2008 Toyota Highlander By the Numbers Because You Can Learn So Much From What’s Quantified
• The 2008 Toyota Highlander is the second generation. The first generation was introduced in January 2001. It was based on the 1998 Lexus RX 300 platform.
• 2004. There were minor changes. The engine was upped from a 220-hp V6 to a 230-hp V6. The four-speed automatic gave way to a five-speed. Third row seating was added.
• 2005. The Highlander Hybrid was launched as a model year ’06 SUV. This was Toyota’s second hybrid. The first was the Prius.
• ’08 gasoline-powered Highlander is launched in 07/2007. The Highlander Hybrid is launched in 10/2007. Both are built in Fukuoka, Japan, at Toyota Motor Kyushu.
• 2010 is when the gasoline model will go into production at Toyota Motor Manufacturing Mississippi, the plant that is being built in Tupelo.
• ’08 Highlander is based on the Avalon and Camry platform.
• Compared with the previous model, the ’08 Highlander is dimensionally bigger:
Wheelbase: 109.8 in. (up 2.9 in.)
Overall length: 188.4 in. (up 3.8 in.)
Overall width: 75.2 in. (up 3.3 in.)
Overall height: 69.3 in. (up 2.8 in.)
• Compared with the previous model, the ’08 Highlander is heavier, with the base two-wheel-drive model at 3,979 lb., up from 3,649, and the base four-wheel-drive model at 4,178 lb., up from 3,935 lb. About the weight increase, chief engineer Yukihiro Okane says, “This reflects not only its substantial increase in roominess, but the amount of reinforcement to the cabin required to achieve new levels of passenger protection.”
• The EPA interior volume of the ’08 is bigger: 156-ft3, compared with 144.4-ft3 for the ’07.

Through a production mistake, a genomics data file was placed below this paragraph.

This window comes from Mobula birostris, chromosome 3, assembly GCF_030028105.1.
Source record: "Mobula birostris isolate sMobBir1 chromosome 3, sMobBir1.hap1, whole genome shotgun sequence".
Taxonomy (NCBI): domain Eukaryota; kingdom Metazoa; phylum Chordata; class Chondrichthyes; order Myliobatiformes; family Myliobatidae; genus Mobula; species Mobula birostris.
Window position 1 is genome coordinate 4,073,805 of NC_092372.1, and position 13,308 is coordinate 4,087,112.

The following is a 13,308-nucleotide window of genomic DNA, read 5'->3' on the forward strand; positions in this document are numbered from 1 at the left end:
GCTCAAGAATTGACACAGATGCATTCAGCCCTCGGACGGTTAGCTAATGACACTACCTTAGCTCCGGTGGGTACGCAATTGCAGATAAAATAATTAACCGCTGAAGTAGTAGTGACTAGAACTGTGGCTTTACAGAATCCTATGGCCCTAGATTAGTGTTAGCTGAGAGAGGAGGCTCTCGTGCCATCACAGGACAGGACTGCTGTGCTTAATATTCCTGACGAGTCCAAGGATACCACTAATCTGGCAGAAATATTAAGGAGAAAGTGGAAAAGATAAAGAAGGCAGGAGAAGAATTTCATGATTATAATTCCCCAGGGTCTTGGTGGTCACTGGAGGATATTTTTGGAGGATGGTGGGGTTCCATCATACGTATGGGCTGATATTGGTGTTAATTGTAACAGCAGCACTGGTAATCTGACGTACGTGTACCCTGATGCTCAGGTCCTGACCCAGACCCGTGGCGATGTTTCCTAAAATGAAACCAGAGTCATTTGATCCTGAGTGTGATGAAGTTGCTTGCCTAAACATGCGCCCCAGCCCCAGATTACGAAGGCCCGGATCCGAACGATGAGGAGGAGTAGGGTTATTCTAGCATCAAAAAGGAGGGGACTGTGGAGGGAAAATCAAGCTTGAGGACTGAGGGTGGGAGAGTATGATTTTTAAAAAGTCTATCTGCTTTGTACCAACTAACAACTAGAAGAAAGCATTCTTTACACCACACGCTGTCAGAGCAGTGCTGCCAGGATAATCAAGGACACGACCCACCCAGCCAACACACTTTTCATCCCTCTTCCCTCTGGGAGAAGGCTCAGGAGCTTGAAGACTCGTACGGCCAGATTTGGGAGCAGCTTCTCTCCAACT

• The interior length is increased by 105 mm.
• Two-wheel-drive and four-wheel drive models are available.
• There are three trim levels for the gasoline powered version (Base, Sport, Limited; of those trims, Toyota group vp and general manager Bob Carter expects sales of 35%, 35%, and 30% respectively. The Sport trim is anticipated to have a 10% increase versus the previous model.)
• There are two trim levels for the hybrid model: base and Limited.
• Full 2008 annual sales plan: 133,000 units, including 28,000 Highlander Hybrids.
• The ’07 model was available with a 2.4-liter four-cylinder engine. The ’08 model is available only with the 3.5-liter six-cylinder. Bob Carter explains that the take rate for the four was less than 20%, and that the RAV 4 has in-creased in size such that people looking for the smaller engine still have one available in a reasonably room package.
• The V6 is designated the 2GR-FE. It is also used for the Avalon, Camry, Sienna, and RAV 4. It is a DOHC, 24-valve 60° V6 that provides 270 hp @ 6,200 rpm and 248 lb-ft. of torque @ 4,700 rpm.
• Using the 2008 EPA fuel economy calculations: